• In this way, living annuities are riskier than fixed or life annuities, but you do have greater income flexibility. Secure increases in income depend entirely upon investment performance and the rate of your withdrawals. Risk lies in the fact there are no guarantees of any sort – your investment may not perform well or the market may decline dramatically. Essentially, the living annuity is an investment product, so you will still have to consult a financial advisor on how best to handle your investment choices.
  • Every year you must draw a pension from your investment. This amount is limited to by SARS to a range between 2.5% and 17.5% of capital per year.
  • When you die, the residue can be left to a spouse or children, depending on who survives, failing which it goes to your estate where it is not subject to Estate Duty.
  • You can switch a living annuity into a guaranteed annuity (although you cannot do the reverse). You can take out both types of annuities concurrently or purchase a composite annuity (both living and guaranteed) under a single life assurance policy.
  • It’s important to remember that you should not consume all your capital too quickly in case you live longer than expected. While you can choose your own pension amount each year, choosing a high pension means that your money will run out before you die.

Making your decision

There’s a lot to consider before you make your choice. Age, health, life expectancy, the current state of your savings, what you would like your income to be, family circumstances, interest rates, investment costs and prospective outlook.

Age: if you retire young, a low-cost living annuity may be the best choice as your life expectancy, being much longer, will reflect negatively on a guaranteed annuity. But if in your sixties or seventies, the guaranteed annuity is a good option because your life expectancy has fallen and you are likely to receive a better monthly pay out.

Health: poor health will see you needing your money sooner rather than later. In that case, a living annuity with a flexible draw-down rate may suit you more. This also ensures that your capital does not die with you.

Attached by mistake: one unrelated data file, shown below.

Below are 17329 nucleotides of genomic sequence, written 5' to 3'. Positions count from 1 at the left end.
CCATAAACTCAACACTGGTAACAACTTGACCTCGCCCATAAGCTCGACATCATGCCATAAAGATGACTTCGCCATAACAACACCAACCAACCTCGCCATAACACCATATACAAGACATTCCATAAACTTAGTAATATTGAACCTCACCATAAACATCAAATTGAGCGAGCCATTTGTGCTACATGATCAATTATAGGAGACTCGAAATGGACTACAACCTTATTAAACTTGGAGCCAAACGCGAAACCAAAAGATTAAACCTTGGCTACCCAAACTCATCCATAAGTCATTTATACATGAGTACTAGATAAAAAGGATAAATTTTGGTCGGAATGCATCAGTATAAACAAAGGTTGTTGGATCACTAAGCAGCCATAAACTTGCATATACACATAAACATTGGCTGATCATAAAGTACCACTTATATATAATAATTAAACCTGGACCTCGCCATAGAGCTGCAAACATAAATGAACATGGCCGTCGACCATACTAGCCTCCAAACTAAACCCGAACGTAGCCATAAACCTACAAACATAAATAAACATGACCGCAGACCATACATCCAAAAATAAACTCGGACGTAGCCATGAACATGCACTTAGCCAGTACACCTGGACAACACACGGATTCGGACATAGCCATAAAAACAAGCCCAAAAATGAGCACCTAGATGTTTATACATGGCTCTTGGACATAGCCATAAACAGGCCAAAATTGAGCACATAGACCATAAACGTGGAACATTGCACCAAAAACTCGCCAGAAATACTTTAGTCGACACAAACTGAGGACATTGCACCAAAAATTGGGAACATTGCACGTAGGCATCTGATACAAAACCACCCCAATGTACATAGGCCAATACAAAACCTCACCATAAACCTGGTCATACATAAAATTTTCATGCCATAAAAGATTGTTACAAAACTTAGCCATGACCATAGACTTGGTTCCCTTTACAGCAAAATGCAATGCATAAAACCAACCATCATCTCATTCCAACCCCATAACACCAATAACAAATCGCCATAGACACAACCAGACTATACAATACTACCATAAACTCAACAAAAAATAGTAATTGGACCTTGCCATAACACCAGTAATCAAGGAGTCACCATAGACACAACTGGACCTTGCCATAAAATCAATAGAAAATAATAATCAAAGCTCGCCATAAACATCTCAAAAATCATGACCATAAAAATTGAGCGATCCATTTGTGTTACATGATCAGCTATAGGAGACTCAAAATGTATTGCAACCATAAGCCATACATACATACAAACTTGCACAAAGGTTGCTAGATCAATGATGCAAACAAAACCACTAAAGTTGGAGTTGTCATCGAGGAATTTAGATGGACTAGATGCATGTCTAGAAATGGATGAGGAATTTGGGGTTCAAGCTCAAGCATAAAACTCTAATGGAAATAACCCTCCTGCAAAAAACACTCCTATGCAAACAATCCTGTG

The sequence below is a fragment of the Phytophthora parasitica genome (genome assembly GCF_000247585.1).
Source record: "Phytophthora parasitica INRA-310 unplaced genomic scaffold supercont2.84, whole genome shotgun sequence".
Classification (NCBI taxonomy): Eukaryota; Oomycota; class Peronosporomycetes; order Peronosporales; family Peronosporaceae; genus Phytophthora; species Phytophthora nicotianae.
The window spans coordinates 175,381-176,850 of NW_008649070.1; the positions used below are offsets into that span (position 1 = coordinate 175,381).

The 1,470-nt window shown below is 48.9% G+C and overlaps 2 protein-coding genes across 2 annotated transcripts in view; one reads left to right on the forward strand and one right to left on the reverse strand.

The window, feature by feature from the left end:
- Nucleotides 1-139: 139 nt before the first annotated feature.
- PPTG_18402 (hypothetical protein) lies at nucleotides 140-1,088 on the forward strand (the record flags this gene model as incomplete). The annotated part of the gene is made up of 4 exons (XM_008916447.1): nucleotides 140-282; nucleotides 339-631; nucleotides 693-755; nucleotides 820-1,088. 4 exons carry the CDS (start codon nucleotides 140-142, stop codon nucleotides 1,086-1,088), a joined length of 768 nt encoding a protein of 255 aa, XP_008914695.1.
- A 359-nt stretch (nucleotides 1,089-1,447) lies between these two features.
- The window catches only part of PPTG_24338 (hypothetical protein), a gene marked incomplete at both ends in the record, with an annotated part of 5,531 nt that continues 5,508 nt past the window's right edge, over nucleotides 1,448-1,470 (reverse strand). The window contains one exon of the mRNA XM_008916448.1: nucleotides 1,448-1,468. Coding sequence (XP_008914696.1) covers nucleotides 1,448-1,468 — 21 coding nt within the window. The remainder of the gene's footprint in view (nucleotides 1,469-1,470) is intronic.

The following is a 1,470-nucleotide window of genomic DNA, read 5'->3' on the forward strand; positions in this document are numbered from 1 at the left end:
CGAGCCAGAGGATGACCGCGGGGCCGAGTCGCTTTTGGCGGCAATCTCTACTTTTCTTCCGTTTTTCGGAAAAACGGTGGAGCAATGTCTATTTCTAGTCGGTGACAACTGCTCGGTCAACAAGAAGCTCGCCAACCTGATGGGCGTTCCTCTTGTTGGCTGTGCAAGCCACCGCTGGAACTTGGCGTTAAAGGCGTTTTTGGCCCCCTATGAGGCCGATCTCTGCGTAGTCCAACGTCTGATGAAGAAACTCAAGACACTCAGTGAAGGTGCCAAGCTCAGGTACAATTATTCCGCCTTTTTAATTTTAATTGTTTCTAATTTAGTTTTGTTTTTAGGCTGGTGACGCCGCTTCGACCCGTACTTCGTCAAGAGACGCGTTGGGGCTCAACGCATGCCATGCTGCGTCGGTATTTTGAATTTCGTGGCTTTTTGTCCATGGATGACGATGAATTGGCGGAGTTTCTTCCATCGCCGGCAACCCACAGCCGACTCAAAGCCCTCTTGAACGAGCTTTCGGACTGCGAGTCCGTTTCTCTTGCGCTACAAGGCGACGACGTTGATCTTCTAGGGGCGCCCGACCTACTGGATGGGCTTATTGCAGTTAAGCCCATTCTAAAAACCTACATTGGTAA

Costs: an important consideration with any investment. A living annuity can potentially be expensive. Most living annuities charge initial fees, annual fees, transaction charges and investment management fees (on top of any advice and platform fees you may pay). These charges may run as high as 2.5% pa of your capital. Therefore it is always wise to ensure that you consult with a reputable financial organisation who will outlay all charges, assist you to find the most sensible and beneficial balance, and be upfront with their advice fees.

A financial partner guaranteed for life

Foster Private Clients, backed by the proud 28-year history of the Foster Group, believes in working for only the best results in all areas, from investments through to retirement planning, and including insurance matters. Creating a personal partnership with each client – and mindful of every individual’s plans, dreams and goals – we are there to guide and advise you on each milestone of your financial journey, not only during your working years but well into retirement.

For us it’s about more than just generating income and retaining capital in investments, it’s about the quality of your life each step of the way and your peace of mind. That’s why we focus on building sound relationships based on professionalism, experience, and friendship.

Find out more about us at: www.fosterprivateclients.co.za